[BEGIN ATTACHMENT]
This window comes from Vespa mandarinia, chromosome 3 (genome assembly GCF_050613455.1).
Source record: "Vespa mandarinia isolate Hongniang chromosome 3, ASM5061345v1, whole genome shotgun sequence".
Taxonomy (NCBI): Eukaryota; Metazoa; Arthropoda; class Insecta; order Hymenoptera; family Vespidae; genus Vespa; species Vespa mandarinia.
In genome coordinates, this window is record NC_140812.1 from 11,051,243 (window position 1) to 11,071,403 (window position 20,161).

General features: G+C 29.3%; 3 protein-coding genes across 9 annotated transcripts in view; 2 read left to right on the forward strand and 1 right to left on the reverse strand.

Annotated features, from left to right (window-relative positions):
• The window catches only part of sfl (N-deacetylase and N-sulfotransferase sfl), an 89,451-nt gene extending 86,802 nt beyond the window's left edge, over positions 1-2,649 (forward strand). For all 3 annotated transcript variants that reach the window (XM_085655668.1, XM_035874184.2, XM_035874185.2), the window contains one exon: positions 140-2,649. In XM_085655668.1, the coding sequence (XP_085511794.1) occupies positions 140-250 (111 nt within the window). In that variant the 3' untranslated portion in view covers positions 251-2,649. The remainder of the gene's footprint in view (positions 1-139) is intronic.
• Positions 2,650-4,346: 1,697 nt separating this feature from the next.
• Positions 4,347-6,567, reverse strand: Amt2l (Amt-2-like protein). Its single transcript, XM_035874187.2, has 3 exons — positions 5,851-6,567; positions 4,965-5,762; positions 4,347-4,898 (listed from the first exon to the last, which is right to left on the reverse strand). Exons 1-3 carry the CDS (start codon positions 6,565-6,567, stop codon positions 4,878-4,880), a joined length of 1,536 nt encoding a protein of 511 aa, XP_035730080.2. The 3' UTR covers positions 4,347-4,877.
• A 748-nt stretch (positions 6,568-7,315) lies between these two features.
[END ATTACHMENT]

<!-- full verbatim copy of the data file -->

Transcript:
This window comes from Vespa mandarinia, chromosome 3 (genome assembly GCF_050613455.1).
Source record: "Vespa mandarinia isolate Hongniang chromosome 3, ASM5061345v1, whole genome shotgun sequence".
Taxonomy (NCBI): Eukaryota; Metazoa; Arthropoda; class Insecta; order Hymenoptera; family Vespidae; genus Vespa; species Vespa mandarinia.
In genome coordinates, this window is record NC_140812.1 from 11,051,243 (window position 1) to 11,071,403 (window position 20,161).

General features: G+C 29.3%; 3 protein-coding genes across 9 annotated transcripts in view; 2 read left to right on the forward strand and 1 right to left on the reverse strand.

Annotated features, from left to right (window-relative positions):
• The window catches only part of sfl (N-deacetylase and N-sulfotransferase sfl), an 89,451-nt gene extending 86,802 nt beyond the window's left edge, over positions 1-2,649 (forward strand). For all 3 annotated transcript variants that reach the window (XM_085655668.1, XM_035874184.2, XM_035874185.2), the window contains one exon: positions 140-2,649. In XM_085655668.1, the coding sequence (XP_085511794.1) occupies positions 140-250 (111 nt within the window). In that variant the 3' untranslated portion in view covers positions 251-2,649. The remainder of the gene's footprint in view (positions 1-139) is intronic.
• Positions 2,650-4,346: 1,697 nt separating this feature from the next.
• Positions 4,347-6,567, reverse strand: Amt2l (Amt-2-like protein). Its single transcript, XM_035874187.2, has 3 exons — positions 5,851-6,567; positions 4,965-5,762; positions 4,347-4,898 (listed from the first exon to the last, which is right to left on the reverse strand). Exons 1-3 carry the CDS (start codon positions 6,565-6,567, stop codon positions 4,878-4,880), a joined length of 1,536 nt encoding a protein of 511 aa, XP_035730080.2. The 3' UTR covers positions 4,347-4,877.
• A 748-nt stretch (positions 6,568-7,315) lies between these two features.